Drought and violence taking toll on South Sudan’s children

The number of children fleeing violence and famine in South Sudan has passed 1 million, two U.N. agencies announced today.
Children make up more than 60 percent of the 1.8 million refugees from the world’s youngest country.
“The horrifying fact that nearly one in five children in South Sudan has been forced to flee their home illustrates how devastating this conflict has been for the country’s most vulnerable,” Leila Pakkala, UNICEF’s regional director for Eastern and Southern Africa, said in a statement.
While it may be the end of the drought, the higher risk of flooding puts the millions of people displaced from their homes at risk of water-borne illness.
Children are particularly vulnerable to dying from diarrhea caused by cholera or other bacteria in their drinking water.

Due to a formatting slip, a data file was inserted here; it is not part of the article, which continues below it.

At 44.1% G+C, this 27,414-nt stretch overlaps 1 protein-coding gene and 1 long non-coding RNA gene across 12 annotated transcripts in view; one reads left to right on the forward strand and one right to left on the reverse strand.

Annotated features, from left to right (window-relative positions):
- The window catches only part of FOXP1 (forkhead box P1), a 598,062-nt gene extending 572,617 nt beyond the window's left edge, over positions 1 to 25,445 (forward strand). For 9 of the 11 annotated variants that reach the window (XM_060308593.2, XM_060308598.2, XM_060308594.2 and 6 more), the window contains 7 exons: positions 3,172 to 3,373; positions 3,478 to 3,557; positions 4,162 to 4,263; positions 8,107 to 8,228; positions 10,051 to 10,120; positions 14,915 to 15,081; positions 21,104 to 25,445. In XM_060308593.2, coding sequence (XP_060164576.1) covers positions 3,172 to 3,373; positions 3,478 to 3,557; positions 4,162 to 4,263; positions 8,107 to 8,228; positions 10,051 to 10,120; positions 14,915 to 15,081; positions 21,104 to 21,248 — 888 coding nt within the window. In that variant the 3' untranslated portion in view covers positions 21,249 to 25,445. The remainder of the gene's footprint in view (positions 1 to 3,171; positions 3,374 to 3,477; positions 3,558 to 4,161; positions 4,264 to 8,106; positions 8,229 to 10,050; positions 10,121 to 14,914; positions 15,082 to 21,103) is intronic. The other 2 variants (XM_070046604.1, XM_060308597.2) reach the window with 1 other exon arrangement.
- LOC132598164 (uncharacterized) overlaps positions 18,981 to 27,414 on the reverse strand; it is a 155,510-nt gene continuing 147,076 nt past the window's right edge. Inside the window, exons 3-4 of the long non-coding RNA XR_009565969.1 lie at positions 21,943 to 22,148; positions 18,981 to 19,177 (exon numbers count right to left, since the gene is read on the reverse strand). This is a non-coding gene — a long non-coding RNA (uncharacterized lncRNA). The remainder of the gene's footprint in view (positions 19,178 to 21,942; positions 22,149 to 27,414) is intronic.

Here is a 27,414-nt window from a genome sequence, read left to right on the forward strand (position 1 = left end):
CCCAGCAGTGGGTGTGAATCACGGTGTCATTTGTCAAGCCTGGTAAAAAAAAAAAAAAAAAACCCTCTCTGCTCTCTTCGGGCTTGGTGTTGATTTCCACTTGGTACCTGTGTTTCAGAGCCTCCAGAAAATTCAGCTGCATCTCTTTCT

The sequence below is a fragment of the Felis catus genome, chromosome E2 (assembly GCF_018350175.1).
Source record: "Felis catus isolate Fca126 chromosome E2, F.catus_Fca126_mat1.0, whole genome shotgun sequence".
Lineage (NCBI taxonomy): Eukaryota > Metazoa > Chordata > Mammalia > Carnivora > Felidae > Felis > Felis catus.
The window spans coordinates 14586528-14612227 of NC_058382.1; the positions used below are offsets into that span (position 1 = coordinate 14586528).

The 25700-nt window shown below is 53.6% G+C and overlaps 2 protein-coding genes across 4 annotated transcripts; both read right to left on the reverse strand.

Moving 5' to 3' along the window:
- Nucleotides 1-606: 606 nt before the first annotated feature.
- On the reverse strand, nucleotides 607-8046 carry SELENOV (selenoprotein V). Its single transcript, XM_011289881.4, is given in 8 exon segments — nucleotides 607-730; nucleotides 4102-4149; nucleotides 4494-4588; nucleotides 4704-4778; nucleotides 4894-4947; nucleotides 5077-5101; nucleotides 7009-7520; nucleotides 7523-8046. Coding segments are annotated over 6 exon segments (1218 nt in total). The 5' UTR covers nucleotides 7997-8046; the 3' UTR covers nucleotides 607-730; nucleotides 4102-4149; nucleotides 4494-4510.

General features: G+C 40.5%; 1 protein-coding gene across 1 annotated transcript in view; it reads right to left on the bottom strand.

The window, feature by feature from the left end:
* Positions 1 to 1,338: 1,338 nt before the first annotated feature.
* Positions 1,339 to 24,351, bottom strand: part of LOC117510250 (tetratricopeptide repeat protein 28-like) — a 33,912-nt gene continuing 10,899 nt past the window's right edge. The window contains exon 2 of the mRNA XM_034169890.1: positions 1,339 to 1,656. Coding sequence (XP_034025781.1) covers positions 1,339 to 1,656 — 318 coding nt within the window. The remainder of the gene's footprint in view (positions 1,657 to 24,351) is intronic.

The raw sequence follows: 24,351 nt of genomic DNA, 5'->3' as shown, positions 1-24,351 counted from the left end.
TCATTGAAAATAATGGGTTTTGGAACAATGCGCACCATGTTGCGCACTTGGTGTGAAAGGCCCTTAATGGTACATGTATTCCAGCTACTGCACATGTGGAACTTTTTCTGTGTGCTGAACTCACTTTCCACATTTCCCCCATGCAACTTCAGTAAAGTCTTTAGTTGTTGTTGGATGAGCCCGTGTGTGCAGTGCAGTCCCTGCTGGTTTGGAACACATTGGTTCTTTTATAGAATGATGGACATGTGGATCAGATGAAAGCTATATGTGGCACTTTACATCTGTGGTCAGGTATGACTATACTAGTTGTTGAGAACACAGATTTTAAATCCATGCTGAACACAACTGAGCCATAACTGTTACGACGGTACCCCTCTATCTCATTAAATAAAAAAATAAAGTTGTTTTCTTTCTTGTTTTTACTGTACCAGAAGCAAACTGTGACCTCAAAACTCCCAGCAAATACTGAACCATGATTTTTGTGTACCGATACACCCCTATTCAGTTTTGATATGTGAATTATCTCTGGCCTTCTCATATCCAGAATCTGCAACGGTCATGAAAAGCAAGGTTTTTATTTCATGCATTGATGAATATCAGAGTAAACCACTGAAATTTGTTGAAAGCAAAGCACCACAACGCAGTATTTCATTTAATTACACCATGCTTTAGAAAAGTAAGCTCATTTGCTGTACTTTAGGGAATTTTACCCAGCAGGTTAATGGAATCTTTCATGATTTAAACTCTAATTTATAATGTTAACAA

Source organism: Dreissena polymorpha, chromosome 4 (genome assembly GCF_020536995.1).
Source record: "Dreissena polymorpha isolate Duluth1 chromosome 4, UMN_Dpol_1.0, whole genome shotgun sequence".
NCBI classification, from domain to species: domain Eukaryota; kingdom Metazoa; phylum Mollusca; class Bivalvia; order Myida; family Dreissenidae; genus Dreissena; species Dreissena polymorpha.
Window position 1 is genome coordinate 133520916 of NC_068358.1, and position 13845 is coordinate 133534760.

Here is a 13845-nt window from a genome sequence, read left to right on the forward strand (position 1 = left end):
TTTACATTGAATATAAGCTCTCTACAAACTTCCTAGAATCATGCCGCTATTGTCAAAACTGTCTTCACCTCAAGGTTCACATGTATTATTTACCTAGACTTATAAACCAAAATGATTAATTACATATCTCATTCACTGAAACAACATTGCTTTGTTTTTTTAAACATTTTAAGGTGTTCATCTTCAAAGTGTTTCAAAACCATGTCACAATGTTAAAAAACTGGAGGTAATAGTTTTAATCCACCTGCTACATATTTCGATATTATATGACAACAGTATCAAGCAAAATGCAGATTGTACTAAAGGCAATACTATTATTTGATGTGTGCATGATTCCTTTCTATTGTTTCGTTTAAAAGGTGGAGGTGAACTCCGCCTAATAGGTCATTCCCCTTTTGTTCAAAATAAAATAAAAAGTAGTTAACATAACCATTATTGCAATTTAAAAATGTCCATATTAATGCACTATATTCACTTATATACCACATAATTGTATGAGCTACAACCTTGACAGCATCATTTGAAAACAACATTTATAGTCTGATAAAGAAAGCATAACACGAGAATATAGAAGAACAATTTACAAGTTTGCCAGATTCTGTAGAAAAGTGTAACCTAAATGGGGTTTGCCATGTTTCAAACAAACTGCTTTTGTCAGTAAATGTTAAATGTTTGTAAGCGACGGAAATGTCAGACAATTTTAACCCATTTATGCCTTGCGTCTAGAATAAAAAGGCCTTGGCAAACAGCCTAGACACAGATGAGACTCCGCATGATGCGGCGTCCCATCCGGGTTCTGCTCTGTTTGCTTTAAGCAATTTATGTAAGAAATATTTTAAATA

Roughly 50 percent of the $181 million UNICEF needs to support South Sudan and its refugees for 2017 is available.
UNHCR, on the other hand, needs four times more money than UNICEF, but it’s budget only 11 percent funded.
It is particularly bad for girls, the survey found.
Some families face tough choices over which children can go to school, and it’s often the girls who must stay home, according to Plan International.
A hunger crisis that affects more than 40 percent of people in South Sudan adds a new lifelong risk for children.

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